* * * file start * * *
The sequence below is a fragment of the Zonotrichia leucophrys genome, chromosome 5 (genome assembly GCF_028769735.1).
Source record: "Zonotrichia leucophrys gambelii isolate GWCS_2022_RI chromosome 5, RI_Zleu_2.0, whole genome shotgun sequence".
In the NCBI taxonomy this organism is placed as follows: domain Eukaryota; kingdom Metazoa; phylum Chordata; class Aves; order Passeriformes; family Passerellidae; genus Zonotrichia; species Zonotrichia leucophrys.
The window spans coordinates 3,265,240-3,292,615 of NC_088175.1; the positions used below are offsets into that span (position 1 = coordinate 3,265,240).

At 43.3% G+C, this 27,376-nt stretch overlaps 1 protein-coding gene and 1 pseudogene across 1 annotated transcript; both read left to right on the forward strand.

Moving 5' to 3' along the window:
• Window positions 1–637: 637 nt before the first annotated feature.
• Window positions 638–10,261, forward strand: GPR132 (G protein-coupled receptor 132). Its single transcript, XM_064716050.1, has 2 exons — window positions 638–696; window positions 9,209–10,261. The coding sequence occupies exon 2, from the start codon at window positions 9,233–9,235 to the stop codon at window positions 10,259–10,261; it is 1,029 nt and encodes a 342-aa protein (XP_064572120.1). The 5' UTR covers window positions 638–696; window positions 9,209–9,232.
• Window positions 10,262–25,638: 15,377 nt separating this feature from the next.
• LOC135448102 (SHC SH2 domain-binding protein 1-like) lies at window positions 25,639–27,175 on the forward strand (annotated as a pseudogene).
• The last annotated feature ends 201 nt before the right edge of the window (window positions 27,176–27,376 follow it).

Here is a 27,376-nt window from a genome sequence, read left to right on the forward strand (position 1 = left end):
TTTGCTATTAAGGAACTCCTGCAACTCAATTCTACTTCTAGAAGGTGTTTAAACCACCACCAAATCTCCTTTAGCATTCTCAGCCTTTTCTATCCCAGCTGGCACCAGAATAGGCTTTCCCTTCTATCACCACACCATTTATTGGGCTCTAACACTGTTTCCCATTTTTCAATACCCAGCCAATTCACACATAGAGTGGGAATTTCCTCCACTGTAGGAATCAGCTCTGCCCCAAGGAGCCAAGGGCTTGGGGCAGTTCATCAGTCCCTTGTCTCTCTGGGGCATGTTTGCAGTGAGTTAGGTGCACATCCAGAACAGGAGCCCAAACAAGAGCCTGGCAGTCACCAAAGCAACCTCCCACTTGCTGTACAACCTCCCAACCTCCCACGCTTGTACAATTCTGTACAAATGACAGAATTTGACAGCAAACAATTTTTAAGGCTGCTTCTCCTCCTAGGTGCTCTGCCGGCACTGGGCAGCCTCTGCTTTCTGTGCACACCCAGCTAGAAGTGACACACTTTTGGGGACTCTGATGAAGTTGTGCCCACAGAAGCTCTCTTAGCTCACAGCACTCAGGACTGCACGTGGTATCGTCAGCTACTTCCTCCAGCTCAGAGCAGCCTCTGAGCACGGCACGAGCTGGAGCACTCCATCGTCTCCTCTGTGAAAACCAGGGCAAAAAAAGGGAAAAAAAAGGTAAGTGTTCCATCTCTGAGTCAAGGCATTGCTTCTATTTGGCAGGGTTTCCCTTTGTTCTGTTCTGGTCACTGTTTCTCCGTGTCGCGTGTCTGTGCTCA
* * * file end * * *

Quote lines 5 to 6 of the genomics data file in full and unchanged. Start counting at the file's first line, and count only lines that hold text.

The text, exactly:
At 43.3% G+C, this 27,376-nt stretch overlaps 1 protein-coding gene and 1 pseudogene across 1 annotated transcript; both read left to right on the forward strand.

Moving 5' to 3' along the window: